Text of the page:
My favorite part of today was the market (although the canal was amazing!) because I was able to practice my Spanish and form some connections with the vendors. They were all so willing to help. One of the ladies was also even telling me about her life and introduced me to her daughter. I felt so welcomed and accepted. However, I did notice the difference from the way I was treated and some of the tourists from the cruise lines were treated. I felt I was treated with more of a kind heart and they were treated as targets for good money. Despite some of the negative things I witnessed, I came to the conclusion people in Panamá are some of the nicest people I will ever meet. I really hope we will be able to go back to the market!

By: Mitzy Gonzalez

The Panama Canal

Today, I was blessed with the opportunity to watch several ships embark on a passage through the Miraflores Locks of the Panamá Canal. Due to the immense size of the container ships, I thought that they were buildings until we actually arrived at the canal. It is mind boggling to think that each of these ships are carrying goods that will be received by various destinations across the globe. In all likelihood, we have all consumed or utilized a product that has crossed through the Miraflores Locks. This concept was reinforced in my mind when I saw ships labeled with Chinese caricatures, English names, and Spanish phrases. It is amazing to thinks that we are witnessing international trade in progress.

Beyond just witnessing international trade and transport, the actual ingenuity of the engineering of the Panamá Canal is astonishing. The Panamá Canal operates using two lanes that act as elevators for large ships. Watching the ships rise and decline with the changing water levels within the locks was surreal. It is one thing to hear a lecture about the canal or view a film and another to actually see it in action. The truly amazing thing about the locks is the absence of electrical power; the canal relies on gravity to move water from Gatun Lake through all of the locks to transport vessels.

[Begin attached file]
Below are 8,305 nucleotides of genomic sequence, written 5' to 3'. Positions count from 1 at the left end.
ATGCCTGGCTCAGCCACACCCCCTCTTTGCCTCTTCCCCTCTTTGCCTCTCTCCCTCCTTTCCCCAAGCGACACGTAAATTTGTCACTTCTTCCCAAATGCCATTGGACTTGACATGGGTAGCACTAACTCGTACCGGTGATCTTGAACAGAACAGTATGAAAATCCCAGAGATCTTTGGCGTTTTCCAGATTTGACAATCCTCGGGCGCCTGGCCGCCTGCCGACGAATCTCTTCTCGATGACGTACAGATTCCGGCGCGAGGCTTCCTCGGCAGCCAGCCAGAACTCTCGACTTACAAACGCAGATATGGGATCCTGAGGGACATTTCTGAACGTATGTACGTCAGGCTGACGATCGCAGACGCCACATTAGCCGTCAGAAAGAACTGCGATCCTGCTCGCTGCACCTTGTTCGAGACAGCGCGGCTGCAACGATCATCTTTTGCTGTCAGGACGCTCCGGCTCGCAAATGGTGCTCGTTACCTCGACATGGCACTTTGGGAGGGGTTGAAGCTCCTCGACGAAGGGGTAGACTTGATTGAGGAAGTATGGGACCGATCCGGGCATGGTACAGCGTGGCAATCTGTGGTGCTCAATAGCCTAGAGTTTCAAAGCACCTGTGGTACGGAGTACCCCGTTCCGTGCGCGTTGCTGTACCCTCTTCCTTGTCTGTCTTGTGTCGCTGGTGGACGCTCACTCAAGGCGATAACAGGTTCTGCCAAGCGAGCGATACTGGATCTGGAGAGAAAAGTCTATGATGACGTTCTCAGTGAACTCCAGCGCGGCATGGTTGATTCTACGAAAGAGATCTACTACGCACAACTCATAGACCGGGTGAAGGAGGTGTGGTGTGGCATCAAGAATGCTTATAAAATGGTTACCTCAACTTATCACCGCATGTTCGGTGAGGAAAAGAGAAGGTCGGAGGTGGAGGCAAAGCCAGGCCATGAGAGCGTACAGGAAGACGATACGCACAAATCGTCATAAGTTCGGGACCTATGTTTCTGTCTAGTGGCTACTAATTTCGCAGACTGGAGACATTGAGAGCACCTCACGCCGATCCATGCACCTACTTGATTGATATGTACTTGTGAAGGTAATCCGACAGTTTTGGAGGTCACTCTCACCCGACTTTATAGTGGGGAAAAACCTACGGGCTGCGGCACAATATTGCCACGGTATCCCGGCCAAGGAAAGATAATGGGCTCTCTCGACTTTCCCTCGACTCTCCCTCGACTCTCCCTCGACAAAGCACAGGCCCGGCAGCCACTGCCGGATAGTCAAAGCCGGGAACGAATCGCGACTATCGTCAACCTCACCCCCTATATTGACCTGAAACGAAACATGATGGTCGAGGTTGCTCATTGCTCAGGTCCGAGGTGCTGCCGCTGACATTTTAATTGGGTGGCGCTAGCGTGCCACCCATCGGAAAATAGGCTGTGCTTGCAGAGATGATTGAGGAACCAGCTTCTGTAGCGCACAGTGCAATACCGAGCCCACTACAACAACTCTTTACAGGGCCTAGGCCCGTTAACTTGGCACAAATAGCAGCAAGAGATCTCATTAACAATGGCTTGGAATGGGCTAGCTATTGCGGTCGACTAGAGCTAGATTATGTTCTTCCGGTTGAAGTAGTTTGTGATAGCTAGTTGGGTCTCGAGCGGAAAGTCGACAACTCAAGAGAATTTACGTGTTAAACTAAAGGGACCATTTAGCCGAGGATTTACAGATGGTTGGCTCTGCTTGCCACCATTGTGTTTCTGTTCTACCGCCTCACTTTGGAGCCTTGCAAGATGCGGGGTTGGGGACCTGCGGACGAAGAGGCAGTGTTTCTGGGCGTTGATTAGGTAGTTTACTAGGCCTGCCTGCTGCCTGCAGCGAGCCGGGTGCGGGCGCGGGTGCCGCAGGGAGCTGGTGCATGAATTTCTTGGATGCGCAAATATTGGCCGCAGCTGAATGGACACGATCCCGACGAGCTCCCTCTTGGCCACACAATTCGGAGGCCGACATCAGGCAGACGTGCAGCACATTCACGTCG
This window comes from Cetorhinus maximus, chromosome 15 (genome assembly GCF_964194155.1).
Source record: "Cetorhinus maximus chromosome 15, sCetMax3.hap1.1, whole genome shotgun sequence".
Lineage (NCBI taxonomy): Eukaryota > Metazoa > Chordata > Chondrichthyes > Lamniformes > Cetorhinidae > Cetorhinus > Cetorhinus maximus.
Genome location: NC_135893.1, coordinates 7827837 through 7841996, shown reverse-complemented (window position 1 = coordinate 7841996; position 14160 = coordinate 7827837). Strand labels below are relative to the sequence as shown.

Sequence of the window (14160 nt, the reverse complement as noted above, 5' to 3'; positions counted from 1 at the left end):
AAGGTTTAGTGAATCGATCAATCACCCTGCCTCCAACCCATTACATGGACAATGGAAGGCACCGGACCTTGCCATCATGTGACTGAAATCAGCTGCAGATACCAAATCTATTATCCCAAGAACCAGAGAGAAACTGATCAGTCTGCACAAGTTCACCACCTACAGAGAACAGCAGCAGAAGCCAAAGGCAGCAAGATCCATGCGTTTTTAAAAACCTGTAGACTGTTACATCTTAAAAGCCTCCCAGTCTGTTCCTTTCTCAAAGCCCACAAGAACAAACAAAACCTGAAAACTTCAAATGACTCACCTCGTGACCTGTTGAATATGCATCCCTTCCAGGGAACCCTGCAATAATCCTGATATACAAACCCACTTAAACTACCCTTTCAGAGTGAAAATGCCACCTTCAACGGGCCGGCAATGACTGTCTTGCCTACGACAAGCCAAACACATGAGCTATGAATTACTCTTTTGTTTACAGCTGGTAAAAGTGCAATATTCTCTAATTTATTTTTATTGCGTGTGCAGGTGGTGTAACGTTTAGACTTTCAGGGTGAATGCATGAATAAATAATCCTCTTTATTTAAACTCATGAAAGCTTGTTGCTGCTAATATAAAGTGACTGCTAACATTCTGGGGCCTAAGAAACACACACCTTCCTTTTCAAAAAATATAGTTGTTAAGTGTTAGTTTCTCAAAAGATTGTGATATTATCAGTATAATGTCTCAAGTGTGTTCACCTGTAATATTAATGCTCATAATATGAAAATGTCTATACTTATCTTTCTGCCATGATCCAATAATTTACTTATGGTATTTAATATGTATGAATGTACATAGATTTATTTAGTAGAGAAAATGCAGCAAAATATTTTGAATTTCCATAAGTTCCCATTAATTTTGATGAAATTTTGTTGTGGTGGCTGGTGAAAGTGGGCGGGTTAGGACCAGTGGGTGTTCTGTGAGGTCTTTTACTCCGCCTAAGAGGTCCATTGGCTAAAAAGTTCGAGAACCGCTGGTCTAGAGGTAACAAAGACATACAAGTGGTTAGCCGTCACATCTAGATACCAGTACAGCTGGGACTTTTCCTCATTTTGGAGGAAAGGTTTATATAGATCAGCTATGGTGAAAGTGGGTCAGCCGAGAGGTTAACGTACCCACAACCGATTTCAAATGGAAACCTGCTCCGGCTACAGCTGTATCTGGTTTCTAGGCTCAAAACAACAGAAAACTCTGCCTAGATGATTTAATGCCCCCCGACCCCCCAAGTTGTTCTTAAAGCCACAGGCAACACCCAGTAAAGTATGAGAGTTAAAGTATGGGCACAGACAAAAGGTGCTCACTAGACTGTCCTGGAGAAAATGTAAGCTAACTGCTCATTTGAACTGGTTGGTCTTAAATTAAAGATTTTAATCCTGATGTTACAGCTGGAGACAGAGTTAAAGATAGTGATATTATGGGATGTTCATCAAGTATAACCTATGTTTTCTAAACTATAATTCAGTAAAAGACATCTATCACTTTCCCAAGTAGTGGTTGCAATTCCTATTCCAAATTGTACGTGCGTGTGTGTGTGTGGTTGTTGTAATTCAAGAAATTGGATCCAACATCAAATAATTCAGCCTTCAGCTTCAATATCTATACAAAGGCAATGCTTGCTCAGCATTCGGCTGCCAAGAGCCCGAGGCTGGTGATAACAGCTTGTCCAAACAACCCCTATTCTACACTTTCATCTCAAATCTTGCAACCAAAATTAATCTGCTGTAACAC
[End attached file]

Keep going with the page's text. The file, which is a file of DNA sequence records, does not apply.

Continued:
The canal museum offered many unique experiences. The first exhibit contained various artifacts from the construction and inauguration of the canal. In addition the historical memorabilia and placards, the museum had a computer system that would allow you to look up the names and birthdays of people that worked on the canal. Although this was all informative, my favorite moment of the day occurred when I was transitioning from the first exhibit of the canal museum to the second exhibit.  To reach the second exhibit, I had to venture up an escalator that was located next to a large window.  The window was so close to the canal that the sight of a giant blue container ship that was headed my way startled me. It seemed like I was close enough to the canal that I could reach out and touch the ship.

The trip to the Miraflores Locks also consisted of a buffet style lunch that allowed us to sample various types of traditional Panamanian cuisine. I was surprised by how delicious all of the food was. Even if I did not know what something was, I piled it onto my plate so that I could taste it. My favorite dishes included a type of fish that was covered in this marvelous tangy sauce and topped with limes. The other Panamanian food that I enjoyed trying was ceviche. After watching the Anthony Bourdain video in class, I knew that I wanted to try ceviche and it was even better than I expected. In addition, the conversation that I had with one of the waiters at Miraflores was the first real test of my Spanish skills. At the conclusion of our short chat, I was surprised by how much I was actually able to manipulate and understand the language.

Christine Goddard